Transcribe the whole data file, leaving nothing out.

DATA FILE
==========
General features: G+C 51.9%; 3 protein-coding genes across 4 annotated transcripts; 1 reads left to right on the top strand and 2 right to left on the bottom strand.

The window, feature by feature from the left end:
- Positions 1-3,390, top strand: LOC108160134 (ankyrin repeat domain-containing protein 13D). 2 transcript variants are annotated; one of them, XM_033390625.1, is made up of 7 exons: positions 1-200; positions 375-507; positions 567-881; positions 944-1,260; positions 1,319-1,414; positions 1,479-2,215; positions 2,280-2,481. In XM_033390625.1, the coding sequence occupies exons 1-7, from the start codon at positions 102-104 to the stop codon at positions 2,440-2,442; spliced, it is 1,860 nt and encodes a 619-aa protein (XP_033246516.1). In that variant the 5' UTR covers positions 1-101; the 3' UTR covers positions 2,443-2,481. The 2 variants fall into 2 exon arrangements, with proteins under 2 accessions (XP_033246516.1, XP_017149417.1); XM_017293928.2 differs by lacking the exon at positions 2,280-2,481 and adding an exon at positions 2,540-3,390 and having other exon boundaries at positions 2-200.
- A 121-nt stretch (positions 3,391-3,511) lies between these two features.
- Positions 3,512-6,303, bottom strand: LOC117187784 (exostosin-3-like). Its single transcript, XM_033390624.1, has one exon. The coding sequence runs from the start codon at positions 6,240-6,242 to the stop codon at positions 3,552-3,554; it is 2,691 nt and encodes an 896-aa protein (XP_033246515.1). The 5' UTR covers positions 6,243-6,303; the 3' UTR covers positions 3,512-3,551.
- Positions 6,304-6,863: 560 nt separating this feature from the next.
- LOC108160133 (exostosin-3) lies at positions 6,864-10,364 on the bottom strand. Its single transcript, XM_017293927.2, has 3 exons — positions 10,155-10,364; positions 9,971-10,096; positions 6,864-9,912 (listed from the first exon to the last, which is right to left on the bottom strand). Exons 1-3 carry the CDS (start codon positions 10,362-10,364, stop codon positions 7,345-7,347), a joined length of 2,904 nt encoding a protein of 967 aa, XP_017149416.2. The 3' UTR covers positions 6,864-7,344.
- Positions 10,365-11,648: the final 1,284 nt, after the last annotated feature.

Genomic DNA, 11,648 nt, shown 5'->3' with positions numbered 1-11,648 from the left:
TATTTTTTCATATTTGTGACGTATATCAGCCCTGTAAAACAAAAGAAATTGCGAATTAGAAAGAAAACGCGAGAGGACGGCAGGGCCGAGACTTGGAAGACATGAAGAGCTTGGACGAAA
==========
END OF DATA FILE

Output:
General features: G+C 51.9%; 3 protein-coding genes across 4 annotated transcripts; 1 reads left to right on the top strand and 2 right to left on the bottom strand.

The window, feature by feature from the left end:
- Positions 1-3,390, top strand: LOC108160134 (ankyrin repeat domain-containing protein 13D). 2 transcript variants are annotated; one of them, XM_033390625.1, is made up of 7 exons: positions 1-200; positions 375-507; positions 567-881; positions 944-1,260; positions 1,319-1,414; positions 1,479-2,215; positions 2,280-2,481. In XM_033390625.1, the coding sequence occupies exons 1-7, from the start codon at positions 102-104 to the stop codon at positions 2,440-2,442; spliced, it is 1,860 nt and encodes a 619-aa protein (XP_033246516.1). In that variant the 5' UTR covers positions 1-101; the 3' UTR covers positions 2,443-2,481. The 2 variants fall into 2 exon arrangements, with proteins under 2 accessions (XP_033246516.1, XP_017149417.1); XM_017293928.2 differs by lacking the exon at positions 2,280-2,481 and adding an exon at positions 2,540-3,390 and having other exon boundaries at positions 2-200.
- A 121-nt stretch (positions 3,391-3,511) lies between these two features.
- Positions 3,512-6,303, bottom strand: LOC117187784 (exostosin-3-like). Its single transcript, XM_033390624.1, has one exon. The coding sequence runs from the start codon at positions 6,240-6,242 to the stop codon at positions 3,552-3,554; it is 2,691 nt and encodes an 896-aa protein (XP_033246515.1). The 5' UTR covers positions 6,243-6,303; the 3' UTR covers positions 3,512-3,551.
- Positions 6,304-6,863: 560 nt separating this feature from the next.
- LOC108160133 (exostosin-3) lies at positions 6,864-10,364 on the bottom strand. Its single transcript, XM_017293927.2, has 3 exons — positions 10,155-10,364; positions 9,971-10,096; positions 6,864-9,912 (listed from the first exon to the last, which is right to left on the bottom strand). Exons 1-3 carry the CDS (start codon positions 10,362-10,364, stop codon positions 7,345-7,347), a joined length of 2,904 nt encoding a protein of 967 aa, XP_017149416.2. The 3' UTR covers positions 6,864-7,344.
- Positions 10,365-11,648: the final 1,284 nt, after the last annotated feature.

Genomic DNA, 11,648 nt, shown 5'->3' with positions numbered 1-11,648 from the left:
TATTTTTTCATATTTGTGACGTATATCAGCCCTGTAAAACAAAAGAAATTGCGAATTAGAAAGAAAACGCGAGAGGACGGCAGGGCCGAGACTTGGAAGACATGAAGAGCTTGGACGAAA